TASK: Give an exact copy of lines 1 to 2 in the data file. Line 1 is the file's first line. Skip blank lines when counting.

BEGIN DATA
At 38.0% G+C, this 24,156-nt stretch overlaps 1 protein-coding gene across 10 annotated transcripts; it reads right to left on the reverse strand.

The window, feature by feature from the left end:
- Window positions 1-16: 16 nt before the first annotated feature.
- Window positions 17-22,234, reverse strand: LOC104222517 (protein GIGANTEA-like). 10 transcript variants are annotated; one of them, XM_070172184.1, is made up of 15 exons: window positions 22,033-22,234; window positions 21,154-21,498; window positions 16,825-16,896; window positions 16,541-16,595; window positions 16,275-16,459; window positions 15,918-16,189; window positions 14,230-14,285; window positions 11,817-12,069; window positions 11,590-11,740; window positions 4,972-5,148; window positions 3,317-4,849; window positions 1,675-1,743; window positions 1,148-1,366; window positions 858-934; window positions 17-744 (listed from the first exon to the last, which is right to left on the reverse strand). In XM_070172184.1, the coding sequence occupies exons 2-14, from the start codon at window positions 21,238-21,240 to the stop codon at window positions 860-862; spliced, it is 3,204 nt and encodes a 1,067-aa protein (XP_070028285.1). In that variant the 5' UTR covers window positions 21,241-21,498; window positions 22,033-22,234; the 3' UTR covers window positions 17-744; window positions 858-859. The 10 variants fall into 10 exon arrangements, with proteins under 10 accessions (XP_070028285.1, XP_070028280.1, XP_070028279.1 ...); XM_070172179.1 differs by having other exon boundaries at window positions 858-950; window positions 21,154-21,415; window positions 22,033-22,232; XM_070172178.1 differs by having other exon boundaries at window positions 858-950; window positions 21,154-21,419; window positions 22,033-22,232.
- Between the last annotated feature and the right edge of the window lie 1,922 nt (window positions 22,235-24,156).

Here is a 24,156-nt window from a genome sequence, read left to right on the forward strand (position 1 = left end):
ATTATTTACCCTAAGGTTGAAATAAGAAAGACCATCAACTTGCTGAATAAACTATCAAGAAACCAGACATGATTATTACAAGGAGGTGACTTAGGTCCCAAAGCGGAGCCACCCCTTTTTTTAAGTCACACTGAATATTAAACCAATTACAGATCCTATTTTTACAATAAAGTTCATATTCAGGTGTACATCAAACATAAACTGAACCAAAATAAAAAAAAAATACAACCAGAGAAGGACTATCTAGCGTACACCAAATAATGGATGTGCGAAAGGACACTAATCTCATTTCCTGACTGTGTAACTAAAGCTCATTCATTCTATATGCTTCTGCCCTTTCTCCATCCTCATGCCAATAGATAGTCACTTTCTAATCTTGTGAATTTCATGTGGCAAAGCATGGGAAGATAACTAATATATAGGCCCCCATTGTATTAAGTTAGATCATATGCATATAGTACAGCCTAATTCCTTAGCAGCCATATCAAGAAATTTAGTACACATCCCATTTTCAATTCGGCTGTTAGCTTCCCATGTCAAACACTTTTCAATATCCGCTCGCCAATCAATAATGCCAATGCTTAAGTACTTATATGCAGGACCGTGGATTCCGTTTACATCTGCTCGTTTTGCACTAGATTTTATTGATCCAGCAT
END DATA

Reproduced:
At 38.0% G+C, this 24,156-nt stretch overlaps 1 protein-coding gene across 10 annotated transcripts; it reads right to left on the reverse strand.

The window, feature by feature from the left end: